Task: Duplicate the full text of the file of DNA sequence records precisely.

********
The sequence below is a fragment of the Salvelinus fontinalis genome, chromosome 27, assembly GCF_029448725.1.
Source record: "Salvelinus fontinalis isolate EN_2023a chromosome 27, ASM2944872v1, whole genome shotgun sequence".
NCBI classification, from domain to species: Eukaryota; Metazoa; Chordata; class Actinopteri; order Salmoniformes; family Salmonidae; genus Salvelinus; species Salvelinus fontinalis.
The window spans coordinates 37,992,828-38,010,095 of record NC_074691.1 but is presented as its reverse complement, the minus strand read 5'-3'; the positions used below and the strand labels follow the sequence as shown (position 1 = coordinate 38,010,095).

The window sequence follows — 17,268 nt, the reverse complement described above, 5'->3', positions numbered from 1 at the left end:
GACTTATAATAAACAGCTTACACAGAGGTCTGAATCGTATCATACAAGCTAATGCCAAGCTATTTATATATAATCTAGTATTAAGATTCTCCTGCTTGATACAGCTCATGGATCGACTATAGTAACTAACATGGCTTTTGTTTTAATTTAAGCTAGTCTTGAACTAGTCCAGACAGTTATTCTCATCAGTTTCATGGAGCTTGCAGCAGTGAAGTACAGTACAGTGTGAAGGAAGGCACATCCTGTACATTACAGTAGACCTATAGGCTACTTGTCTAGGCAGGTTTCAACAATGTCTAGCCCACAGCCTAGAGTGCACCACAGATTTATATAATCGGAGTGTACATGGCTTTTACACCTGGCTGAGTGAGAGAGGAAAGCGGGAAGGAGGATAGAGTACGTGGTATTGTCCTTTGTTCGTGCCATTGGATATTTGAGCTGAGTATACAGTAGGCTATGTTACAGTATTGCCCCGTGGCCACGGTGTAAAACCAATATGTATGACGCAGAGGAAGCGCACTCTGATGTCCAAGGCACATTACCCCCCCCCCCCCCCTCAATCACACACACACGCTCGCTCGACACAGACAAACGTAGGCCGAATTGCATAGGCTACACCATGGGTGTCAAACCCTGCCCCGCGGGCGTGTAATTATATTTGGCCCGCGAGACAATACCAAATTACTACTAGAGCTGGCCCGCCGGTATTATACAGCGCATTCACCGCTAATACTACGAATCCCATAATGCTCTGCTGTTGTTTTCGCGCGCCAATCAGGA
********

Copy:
The sequence below is a fragment of the Salvelinus fontinalis genome, chromosome 27, assembly GCF_029448725.1.
Source record: "Salvelinus fontinalis isolate EN_2023a chromosome 27, ASM2944872v1, whole genome shotgun sequence".
NCBI classification, from domain to species: Eukaryota; Metazoa; Chordata; class Actinopteri; order Salmoniformes; family Salmonidae; genus Salvelinus; species Salvelinus fontinalis.
The window spans coordinates 37,992,828-38,010,095 of record NC_074691.1 but is presented as its reverse complement, the minus strand read 5'-3'; the positions used below and the strand labels follow the sequence as shown (position 1 = coordinate 38,010,095).

The window sequence follows — 17,268 nt, the reverse complement described above, 5'->3', positions numbered from 1 at the left end:
GACTTATAATAAACAGCTTACACAGAGGTCTGAATCGTATCATACAAGCTAATGCCAAGCTATTTATATATAATCTAGTATTAAGATTCTCCTGCTTGATACAGCTCATGGATCGACTATAGTAACTAACATGGCTTTTGTTTTAATTTAAGCTAGTCTTGAACTAGTCCAGACAGTTATTCTCATCAGTTTCATGGAGCTTGCAGCAGTGAAGTACAGTACAGTGTGAAGGAAGGCACATCCTGTACATTACAGTAGACCTATAGGCTACTTGTCTAGGCAGGTTTCAACAATGTCTAGCCCACAGCCTAGAGTGCACCACAGATTTATATAATCGGAGTGTACATGGCTTTTACACCTGGCTGAGTGAGAGAGGAAAGCGGGAAGGAGGATAGAGTACGTGGTATTGTCCTTTGTTCGTGCCATTGGATATTTGAGCTGAGTATACAGTAGGCTATGTTACAGTATTGCCCCGTGGCCACGGTGTAAAACCAATATGTATGACGCAGAGGAAGCGCACTCTGATGTCCAAGGCACATTACCCCCCCCCCCCCCCTCAATCACACACACACGCTCGCTCGACACAGACAAACGTAGGCCGAATTGCATAGGCTACACCATGGGTGTCAAACCCTGCCCCGCGGGCGTGTAATTATATTTGGCCCGCGAGACAATACCAAATTACTACTAGAGCTGGCCCGCCGGTATTATACAGCGCATTCACCGCTAATACTACGAATCCCATAATGCTCTGCTGTTGTTTTCGCGCGCCAATCAGGA